E-Mall undergoes renovations

The Defense Logistics Agency expects to have a new version of its electronic mall up
and running by January. It should give all military buyers a single interface and ordering
system for 3.5 million products from DLA depots and commercial vendors.


The World Wide Web front end will simplify ordering and support legacy requisitions and
payment systems on the back end. Beta testing begins next month, but not all the pieces
are in place. One key element is a single-query function to allow searches across multiple
vendor and DLA sites.


"This is a technology achievement we're not quite there with yet," said John
Christensen, DLA's E-Mall manager.


But the agency is moving ahead with a solicitation for electronically enabled vendors
and expects to have the site ready for 1998.


"We are trying to populate it robustly enough" that buyers can find all the
items they want without leaving the site, Christensen said. "We're going to have
enough critical mass to roll something out by January."


DLA manages 4 million items for military users, from petroleum to food. It sells $11
billion worth of goods a year. But DLA is not a mandatory source for most supplies and
must compete to get business, Christensen said.


The agency turned to the Web because it needed to leverage buying capacity to get
competitive prices and provide flexible logistics support without keeping a large
inventory.


The new shopping site, dubbed the Enclosed Mall, will replace the Strip Mall site now
hosted at http://www.supply.dla.mil. The Strip
Mall, which went online in November 1996, is a collection of links to DLA depots and
vendor sites offering 750,000 items for sale. Each site is searchable individually, and
each has its own pricing and buying procedures.


The Enclosed Mall, in contrast, will let buyers do all their shopping through one site.
They can search by national stock number, manufacturer's part number, name or descriptive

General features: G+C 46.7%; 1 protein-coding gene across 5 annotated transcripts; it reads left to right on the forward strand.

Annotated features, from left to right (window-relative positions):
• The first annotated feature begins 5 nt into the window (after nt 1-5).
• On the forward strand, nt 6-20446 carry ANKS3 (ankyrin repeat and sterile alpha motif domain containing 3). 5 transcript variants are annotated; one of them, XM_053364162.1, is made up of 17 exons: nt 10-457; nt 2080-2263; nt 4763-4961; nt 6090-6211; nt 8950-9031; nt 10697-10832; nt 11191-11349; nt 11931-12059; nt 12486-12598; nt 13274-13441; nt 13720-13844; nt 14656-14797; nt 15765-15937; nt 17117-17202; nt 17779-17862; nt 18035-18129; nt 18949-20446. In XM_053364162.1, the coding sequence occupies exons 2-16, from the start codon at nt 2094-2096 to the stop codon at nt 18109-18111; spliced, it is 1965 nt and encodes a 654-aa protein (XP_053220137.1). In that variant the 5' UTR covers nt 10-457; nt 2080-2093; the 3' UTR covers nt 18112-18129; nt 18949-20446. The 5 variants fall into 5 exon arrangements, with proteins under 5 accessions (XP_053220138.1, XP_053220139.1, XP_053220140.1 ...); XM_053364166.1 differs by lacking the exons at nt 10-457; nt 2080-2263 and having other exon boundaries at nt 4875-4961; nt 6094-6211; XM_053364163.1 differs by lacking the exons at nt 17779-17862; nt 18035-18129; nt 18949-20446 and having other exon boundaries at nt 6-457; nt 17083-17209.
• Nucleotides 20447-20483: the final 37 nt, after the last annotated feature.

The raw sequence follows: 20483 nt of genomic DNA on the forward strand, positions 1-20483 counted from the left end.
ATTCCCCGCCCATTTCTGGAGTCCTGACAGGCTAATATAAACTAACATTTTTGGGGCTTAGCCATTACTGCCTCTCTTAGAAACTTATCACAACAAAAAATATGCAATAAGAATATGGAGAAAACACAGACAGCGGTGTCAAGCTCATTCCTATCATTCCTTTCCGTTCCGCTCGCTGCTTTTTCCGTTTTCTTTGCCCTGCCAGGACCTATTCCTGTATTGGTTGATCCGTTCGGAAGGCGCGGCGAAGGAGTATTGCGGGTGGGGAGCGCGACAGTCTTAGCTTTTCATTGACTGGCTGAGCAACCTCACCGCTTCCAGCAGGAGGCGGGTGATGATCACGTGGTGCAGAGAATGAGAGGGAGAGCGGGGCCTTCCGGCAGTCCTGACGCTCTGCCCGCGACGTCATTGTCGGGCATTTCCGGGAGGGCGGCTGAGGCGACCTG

phrase.


If more than one vendor offers an item, they can compare the prices and other terms.


The mall will support IMPAC credit card buys and DOD's Mil-strip procurement format.


The next stage for DLA online shoppers will be a Mega Mall, which will profile buyers'
needs and use push technology to send them information about specific products. That
system is not yet under development.


The electronic malls are the front end of the Virtual Inventory Electronic Window, a
project of the Advanced Logistics Program sponsored by DLA and the Defense Advanced
Research Projects Agency.


Even if vendors have separate ordering procedures, a buyer in the E-Mall could order
from multiple sources at one site and in the same transaction.


"From the shopper's viewpoint, it would be processed through a single order,"
Christensen said.


DLA is developing its own software for the Enclosed Mall. Commercial electronic
commerce products do not provide the necessary support for legacy accounting and
requisition systems on the back end.


Current contracts with vendors call for using existing systems, and DLA depots already
have procedures for selling to IMPAC cardholders, said Katherine Eisler, deputy E-Mall
manager.


"We can't reinvent that relationship," Eisler said.


When vendors sign up for the new mall, DLA will apply a broad definition of
"electronically enabled," Christensen said. "We realize there is more than
one way to communicate electronically. We may use e-mail rather than FACNET."


DLA will meet with focus groups this fall and recruit beta testers for the E-Mall.


About the Author

William Jackson is a Maryland-based freelance writer.

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